One of the most important aspects that JoAnna carried from her family to the restaurant was the tradition of sharing a glass of Sambucca or Amaretto with dinner guests at the end of a meal. JoAnna took this one step further and decided that it would make guests feel more like friends and special "company" if they could pour their own Sambucca at the end of the meal just as they would if they were guests in her home. She also added Amaretto for those who didn't care for Sambucca when she first opened so that they could have a drink with everyone else. Although the Amaretto was more often chosen in the early days of Filomena, that trend has completely reversed itself and now most guests prefer the Sambucca.
JoAnna also decided to bring another family tradition into the restaurant: that of celebrating every holiday to the fullest. Decorating was a priority during the holidays, and so it has become at Filomena. JoAnna had many items from her Mother and has spent countless hours finding and creating just the right decorations to make every holiday something special. Many guests will call to ask if the holiday decorations are still up before coming to dinner – they don't want to miss them. Some guests make it a point to visit the restaurant each and every holiday to check the decorations.
The Christmas tree at Filomena's house was always very special and so our Christmas tree has become a centerpiece for the restaurant. JoAnna always finds a tree that is just a little bit bigger, taller, and fuller than there is room for in the dining room, and decorates it with thousands of antique ornaments, little "treasures" and lights. Guests come to see the tree from all over the world long before and long after Christmas. The most asked questions at Christmas are "How many lights are on the tree," and "How many ornaments are on the tree?" As for the ornaments, we have no idea. They go up in segments, box after box, and there is no way to count them. Guests and employees alike always have fun trying to estimate—the going count is about 5,500. We only know for sure that there are thousands. As to the question of lights, since they go up in strings of 100, we are pretty close when we say at least 10,000.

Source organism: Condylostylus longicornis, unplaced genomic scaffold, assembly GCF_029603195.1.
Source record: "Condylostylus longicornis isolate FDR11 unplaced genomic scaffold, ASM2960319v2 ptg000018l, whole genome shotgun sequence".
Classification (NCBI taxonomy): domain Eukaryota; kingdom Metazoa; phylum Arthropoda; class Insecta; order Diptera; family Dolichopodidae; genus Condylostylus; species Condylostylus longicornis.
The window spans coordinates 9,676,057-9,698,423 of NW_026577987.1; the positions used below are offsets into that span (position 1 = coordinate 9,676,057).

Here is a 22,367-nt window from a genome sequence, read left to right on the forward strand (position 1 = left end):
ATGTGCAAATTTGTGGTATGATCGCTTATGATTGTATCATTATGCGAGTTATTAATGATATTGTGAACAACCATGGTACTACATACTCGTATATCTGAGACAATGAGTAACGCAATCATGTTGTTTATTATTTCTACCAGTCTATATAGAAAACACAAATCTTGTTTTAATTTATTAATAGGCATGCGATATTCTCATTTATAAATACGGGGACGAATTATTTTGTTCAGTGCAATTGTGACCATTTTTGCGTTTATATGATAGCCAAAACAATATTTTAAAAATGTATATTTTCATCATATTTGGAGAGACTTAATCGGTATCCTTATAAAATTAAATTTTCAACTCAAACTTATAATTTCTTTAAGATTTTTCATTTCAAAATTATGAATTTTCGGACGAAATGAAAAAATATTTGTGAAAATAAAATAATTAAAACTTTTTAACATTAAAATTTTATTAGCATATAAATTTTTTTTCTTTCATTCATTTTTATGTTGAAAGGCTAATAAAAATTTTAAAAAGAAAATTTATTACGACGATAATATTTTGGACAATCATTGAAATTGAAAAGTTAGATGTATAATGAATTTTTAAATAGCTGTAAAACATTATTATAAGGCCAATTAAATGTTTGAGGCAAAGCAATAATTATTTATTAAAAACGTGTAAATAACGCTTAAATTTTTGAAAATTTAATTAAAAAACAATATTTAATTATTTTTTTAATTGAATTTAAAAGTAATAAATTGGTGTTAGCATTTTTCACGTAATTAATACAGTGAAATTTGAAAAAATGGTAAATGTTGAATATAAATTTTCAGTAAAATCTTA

After almost three years of contractors and painstaking labor, antiquing, cost overruns, permits, and headaches, JoAnna had finally managed to turn the shells of two dilapidated buildings into an Italian Family Fantasy – the Filomena Ristorante.
The doors opened on May 23, 1983 and since that time, people have packed Filomena to catch a glimpse of an all but forgotten time when the dinner table was not only the center of family life, but also the source of entertainment, wonderful memories and great satisfaction for all.
Filomena had 10 grandchildren and 13 great grandchildren. She died December 13, 1990, but her ability to make life special lives on at Filomena Ristorante. The plaque at her gravesite appropriately says it all. It reads: "She lived her life for those she loved."